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Planner retention not based on dollars, report says

By Victoria Young
2 minute read

New research assesses the ability of dealer groups to attract and retain quality advisers in the shrinking talent pool.

Planners are most likely to jump ship if they feel their dealer group poorly supports their client-facing time, according to the latest research from brandmanagement.

Rules of Attraction 2007 assessed the ability of dealer groups to attract and retain quality advisers in the shrinking talent pool.

It surveyed 1350 advisers - a figure robust enough to reflect the whole of the market.

"This piece of research indicates that it's not just about money," brandmanagement head of market intelligence Craig Phillips said.

Two in three advisers said support was the main trigger behind them leaving or joining a dealer group.

Product independence was second (63 per cent), third was remuneration (58.8 per cent), then culture (49.2 per cent), brand (31.1 per cent) and leads (26.2 per cent).

"It shows that from an adviser's perspective four years on from FSR [financial services reform], dealer group support is still key to preventing advisers from sitting knee deep in paperwork," Phillips said.

"A lot of advisers are small businessmen and want a dealer group to help them with the back office so they can actually talk to clients."
Four in five planners (82.5 per cent) felt compliance had the greatest negative impact on their business, the research found.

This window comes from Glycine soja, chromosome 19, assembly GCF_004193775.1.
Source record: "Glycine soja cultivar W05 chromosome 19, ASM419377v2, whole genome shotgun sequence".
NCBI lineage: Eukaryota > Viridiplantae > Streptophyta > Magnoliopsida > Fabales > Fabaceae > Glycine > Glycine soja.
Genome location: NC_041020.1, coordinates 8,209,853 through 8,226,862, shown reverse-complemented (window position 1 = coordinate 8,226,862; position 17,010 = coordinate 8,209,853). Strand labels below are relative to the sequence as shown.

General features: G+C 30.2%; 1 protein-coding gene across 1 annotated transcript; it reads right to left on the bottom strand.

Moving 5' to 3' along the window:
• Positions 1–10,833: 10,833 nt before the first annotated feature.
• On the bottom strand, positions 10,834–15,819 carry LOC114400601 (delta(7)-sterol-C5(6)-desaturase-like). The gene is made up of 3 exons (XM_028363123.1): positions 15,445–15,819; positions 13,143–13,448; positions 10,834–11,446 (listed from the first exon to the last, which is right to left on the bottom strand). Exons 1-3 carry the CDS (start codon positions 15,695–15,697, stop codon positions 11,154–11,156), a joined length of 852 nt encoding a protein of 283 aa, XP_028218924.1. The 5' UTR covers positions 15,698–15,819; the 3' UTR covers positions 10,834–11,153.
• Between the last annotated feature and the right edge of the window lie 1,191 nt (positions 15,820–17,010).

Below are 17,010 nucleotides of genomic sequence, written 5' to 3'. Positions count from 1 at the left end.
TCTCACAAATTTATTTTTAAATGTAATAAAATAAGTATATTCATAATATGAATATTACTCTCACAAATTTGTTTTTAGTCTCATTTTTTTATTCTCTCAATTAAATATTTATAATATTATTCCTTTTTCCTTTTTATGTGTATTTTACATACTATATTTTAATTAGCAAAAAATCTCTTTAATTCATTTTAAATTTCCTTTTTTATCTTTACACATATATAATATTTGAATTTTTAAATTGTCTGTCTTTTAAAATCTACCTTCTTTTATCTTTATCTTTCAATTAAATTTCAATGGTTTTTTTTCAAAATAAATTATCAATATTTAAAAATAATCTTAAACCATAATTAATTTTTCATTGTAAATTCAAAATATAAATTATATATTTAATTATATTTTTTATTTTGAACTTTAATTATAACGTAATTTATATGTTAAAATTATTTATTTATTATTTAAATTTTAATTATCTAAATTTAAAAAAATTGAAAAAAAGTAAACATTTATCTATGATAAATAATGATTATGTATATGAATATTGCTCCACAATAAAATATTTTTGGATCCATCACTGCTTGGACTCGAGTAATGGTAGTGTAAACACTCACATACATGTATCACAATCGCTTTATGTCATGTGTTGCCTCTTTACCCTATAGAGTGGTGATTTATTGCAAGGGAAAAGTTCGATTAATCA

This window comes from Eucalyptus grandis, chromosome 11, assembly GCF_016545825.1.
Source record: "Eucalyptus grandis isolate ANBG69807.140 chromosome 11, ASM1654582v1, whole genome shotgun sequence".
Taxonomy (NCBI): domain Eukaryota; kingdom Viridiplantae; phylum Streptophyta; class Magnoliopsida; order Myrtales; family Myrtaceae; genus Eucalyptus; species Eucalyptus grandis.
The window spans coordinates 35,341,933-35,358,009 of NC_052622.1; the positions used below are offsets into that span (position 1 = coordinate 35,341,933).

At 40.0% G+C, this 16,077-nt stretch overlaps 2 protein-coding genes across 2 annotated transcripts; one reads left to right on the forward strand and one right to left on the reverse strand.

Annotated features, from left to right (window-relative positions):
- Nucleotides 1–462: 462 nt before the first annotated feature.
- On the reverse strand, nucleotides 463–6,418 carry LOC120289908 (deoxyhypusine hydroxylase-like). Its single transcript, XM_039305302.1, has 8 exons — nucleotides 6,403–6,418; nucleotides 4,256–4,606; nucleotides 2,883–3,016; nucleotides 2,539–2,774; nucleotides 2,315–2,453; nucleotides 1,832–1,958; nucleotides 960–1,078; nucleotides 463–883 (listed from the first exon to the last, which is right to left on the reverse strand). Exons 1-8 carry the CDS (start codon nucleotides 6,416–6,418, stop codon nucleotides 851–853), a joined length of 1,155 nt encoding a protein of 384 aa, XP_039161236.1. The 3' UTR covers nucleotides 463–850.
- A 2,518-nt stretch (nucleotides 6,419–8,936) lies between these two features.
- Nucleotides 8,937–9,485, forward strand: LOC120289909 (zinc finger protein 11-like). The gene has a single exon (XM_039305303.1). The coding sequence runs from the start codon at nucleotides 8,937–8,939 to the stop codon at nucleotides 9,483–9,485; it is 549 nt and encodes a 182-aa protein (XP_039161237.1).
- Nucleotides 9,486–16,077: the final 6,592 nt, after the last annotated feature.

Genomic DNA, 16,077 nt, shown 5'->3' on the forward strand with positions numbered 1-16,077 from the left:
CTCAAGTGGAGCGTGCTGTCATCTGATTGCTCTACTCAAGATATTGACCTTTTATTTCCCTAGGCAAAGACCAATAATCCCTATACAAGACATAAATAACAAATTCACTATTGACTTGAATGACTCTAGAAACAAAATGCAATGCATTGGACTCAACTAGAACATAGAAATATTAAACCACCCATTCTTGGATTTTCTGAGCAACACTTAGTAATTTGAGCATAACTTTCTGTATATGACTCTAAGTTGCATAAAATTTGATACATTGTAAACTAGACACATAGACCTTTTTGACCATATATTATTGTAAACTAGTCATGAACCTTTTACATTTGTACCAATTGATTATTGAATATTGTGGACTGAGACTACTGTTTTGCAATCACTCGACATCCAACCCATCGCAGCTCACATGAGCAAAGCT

Brandmanagement drilled down into this data and split it into dealer group types.

Large banking and insurance groups, like National Australia Bank and ANZ Financial Planning, feel most bogged down by lack of compliance support. Almost half said it cut into their time with clients. 

For large stand-alone practices, such as Financial Wisdom and Securitor, the largest support headache is caused by software inefficiencies (50.9 per cent).

Out of all the dealer group types, small stand-alone practices have the biggest problem with investment administration (27.6 per cent).
Those operating their own licence struggle most with practice management issues (38.5 per cent).

The research compared intelligence on all dealer group contentment levels and compared that with the perception of the broader advisory market.

"Externally, advisers think Macquarie has got the best brand, PIS planners have the most product independence, Macquarie and PIS get the best remuneration, and Macquarie has the best culture at the bank level," Phillips said.